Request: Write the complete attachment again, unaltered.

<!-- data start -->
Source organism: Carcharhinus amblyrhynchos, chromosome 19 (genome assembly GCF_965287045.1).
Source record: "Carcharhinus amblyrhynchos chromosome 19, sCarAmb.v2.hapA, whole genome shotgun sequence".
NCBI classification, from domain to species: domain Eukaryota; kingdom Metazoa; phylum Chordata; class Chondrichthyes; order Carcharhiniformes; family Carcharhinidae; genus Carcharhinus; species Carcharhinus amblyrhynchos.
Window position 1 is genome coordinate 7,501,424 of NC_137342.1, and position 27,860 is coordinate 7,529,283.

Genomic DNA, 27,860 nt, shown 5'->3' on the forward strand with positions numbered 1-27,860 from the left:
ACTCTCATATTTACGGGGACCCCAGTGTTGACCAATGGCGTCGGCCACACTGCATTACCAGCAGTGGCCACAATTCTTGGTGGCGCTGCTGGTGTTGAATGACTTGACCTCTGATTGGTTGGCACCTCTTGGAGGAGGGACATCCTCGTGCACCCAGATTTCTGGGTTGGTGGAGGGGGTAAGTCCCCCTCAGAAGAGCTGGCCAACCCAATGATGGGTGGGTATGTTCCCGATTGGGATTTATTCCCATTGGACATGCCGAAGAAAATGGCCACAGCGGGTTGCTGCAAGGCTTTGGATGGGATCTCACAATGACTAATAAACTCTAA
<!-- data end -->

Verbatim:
Source organism: Carcharhinus amblyrhynchos, chromosome 19 (genome assembly GCF_965287045.1).
Source record: "Carcharhinus amblyrhynchos chromosome 19, sCarAmb.v2.hapA, whole genome shotgun sequence".
NCBI classification, from domain to species: domain Eukaryota; kingdom Metazoa; phylum Chordata; class Chondrichthyes; order Carcharhiniformes; family Carcharhinidae; genus Carcharhinus; species Carcharhinus amblyrhynchos.
Window position 1 is genome coordinate 7,501,424 of NC_137342.1, and position 27,860 is coordinate 7,529,283.

Genomic DNA, 27,860 nt, shown 5'->3' on the forward strand with positions numbered 1-27,860 from the left:
ACTCTCATATTTACGGGGACCCCAGTGTTGACCAATGGCGTCGGCCACACTGCATTACCAGCAGTGGCCACAATTCTTGGTGGCGCTGCTGGTGTTGAATGACTTGACCTCTGATTGGTTGGCACCTCTTGGAGGAGGGACATCCTCGTGCACCCAGATTTCTGGGTTGGTGGAGGGGGTAAGTCCCCCTCAGAAGAGCTGGCCAACCCAATGATGGGTGGGTATGTTCCCGATTGGGATTTATTCCCATTGGACATGCCGAAGAAAATGGCCACAGCGGGTTGCTGCAAGGCTTTGGATGGGATCTCACAATGACTAATAAACTCTAA